Dashboard Overview

When you log in to Drive as a game author, you land on the main dashboard for your Drive game. This dashboard is your launching point for anywhere else you want to go within the authoring tool. It is also a source of summary information about your game and its players. Let’s look at how this dashboard is organized.



The “hamburger” icon in the top left corner lets you expand and collapse the sidebar menu located on the left side of your screen. Your Drive game’s name is located next to this menu icon. Once you expand the navigation, you will see options that help you:

  • Develop your game
  • Customize your game
  • Manage players
  • Access reports
  • Implement your game
  • Access Knowledge Base resources

Each of these menu options can also be expanded to reveal sub-menu choices within each main area of the authoring tool.

Summary Statistics


The top of your dashboard gives you a quick snapshot of your players and how they are doing. As the image shows, four icons are always visible. These icons let you see how many players you have, how many are active, how many have reached mastery, and the average mastery value.

Pre-launch Checklist


If your game has not yet launched, a Knowledge Guru Drive Creation Checklist to Launch will be displayed. This checklist outlines the six steps you need to execute to get your game created. Clicking any of the six steps provides you with a detailed explanation of each one.

As you complete tasks, the checklist automatically marks the tasks off your list and changes the box from red to green. By clicking within a step, you can see a more detailed explanation of it.

Post-Launch Statistics and Recent Activity Log


Once you make your Drive game live, your pre-launch checklist gets replaced with additional player statistics. These statistics are dynamic. You can click within them to access full reports. You can also hover over the bars in the graph or the pie pieces in the pie chart to see specific data points.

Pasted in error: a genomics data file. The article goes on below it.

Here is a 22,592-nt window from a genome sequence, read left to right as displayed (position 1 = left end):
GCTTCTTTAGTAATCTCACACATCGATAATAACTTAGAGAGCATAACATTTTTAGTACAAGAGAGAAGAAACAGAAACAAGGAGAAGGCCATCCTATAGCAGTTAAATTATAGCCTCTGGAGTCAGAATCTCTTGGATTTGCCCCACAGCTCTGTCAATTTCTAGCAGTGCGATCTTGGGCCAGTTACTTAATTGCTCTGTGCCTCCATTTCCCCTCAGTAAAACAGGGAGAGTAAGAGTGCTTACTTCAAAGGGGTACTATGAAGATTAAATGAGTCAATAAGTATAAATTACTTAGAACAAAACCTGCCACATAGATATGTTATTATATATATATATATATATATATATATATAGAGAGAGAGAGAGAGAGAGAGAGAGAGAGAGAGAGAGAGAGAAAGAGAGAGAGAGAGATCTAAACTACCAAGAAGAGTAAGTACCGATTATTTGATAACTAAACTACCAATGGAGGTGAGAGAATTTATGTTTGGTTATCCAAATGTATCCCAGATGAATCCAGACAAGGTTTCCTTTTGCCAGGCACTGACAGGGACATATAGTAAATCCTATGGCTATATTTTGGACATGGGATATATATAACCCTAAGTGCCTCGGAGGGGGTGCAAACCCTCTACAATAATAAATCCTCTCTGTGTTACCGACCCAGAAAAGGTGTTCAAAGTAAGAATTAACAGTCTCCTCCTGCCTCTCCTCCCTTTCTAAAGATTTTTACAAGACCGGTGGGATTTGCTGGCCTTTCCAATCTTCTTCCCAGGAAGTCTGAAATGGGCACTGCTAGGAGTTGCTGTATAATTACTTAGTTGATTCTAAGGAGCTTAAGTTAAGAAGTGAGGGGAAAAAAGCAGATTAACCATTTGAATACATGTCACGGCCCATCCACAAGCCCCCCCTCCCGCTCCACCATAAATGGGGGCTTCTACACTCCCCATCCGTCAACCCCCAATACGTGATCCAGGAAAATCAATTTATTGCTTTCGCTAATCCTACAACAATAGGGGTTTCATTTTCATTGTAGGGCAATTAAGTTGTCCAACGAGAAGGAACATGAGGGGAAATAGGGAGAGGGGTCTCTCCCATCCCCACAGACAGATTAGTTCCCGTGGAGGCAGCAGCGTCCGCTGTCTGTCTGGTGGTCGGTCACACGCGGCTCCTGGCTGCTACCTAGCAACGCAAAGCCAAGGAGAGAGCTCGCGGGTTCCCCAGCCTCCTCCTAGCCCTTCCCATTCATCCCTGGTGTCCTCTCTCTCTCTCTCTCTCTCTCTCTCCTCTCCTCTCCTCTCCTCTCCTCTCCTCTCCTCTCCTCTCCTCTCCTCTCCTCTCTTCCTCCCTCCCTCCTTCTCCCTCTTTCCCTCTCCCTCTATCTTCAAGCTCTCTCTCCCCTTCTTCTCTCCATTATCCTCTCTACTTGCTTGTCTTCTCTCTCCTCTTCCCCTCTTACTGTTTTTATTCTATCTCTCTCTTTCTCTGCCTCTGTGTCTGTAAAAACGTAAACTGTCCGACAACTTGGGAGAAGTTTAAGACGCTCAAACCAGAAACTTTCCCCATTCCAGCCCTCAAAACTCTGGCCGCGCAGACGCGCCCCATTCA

The bottom left portion of your screen will change to a timeline labeled KG Recent Activity. This activity log can help you see how long it took to create and put your game online as well as the most recent activities of the game’s players.

Your Profile and Logging Out


The drop-down menu at the far-most upper right corner of your screen contains links to your profile settings as well as a log out option. Your profile shows the date your Knowledge Guru subscription expires and allows you to change your email and password.

Knowledge Base Help and Support


The Knowledge Guru Knowledge Base is always available to you via Access Resources in your navigation pane. This menu option contains a link to the Drive Knowledge Base as well as to Support.

How to Add, Edit, or Remove Game Shells

As a System Admin, you have the power to add, edit, or remove game shells. A game shell is a game that does not yet have content in it and hasn’t been made “live.” Every game starts out as an empty shell. Once a Game Author populates the shell and converts it to online status, it becomes a game. As a System Admin, consult with the intended Game Author to determine if the game shell should be for a Quest, Legend, or Drive game.

Follow these steps to add, edit, or remove game shells.

Steps for Creating a Game Shell:

  1. In the System Admin tool, locate the Game Management area.
  3. On the screen that appears, select the Game Author from the drop-down menu.
  4. Create a game name and URL.
  5. Choose a game type (Drive, Quest or Legend).
  6. Click CREATE GAME.

Steps for Editing or Removing a Game Shell:

  1. In the System Admin tool, locate the Game Management area on the Main Menu screen.
  3. Choose which game to edit by selecting a game in the drop-down menu.
  4. Click EDIT GAME.
  5. In the Edit Game Shell section, change the Game Author, name, or URL.
  6. Click UPDATE GAME.
  7. To remove the game, locate the checkbox under Remove this game?
  8. Click REMOVE GAME.
  9. Click YES I AM SURE.

Click through the slideshow below to see the steps in action.

How to Create a Game Author and a Legend, Quest, or Drive Game Shell

System administrators create and manage game authors and game shells. If you are not a system administrator, you cannot perform either of these tasks.

Every Knowledge Guru game must have a Game Author associated with it. A Game Author is the individual who creates the game content, customizes the game, and implements the game (e.g. makes it go live). The game author can also access and export game reports that detail player progress, player performance, etc.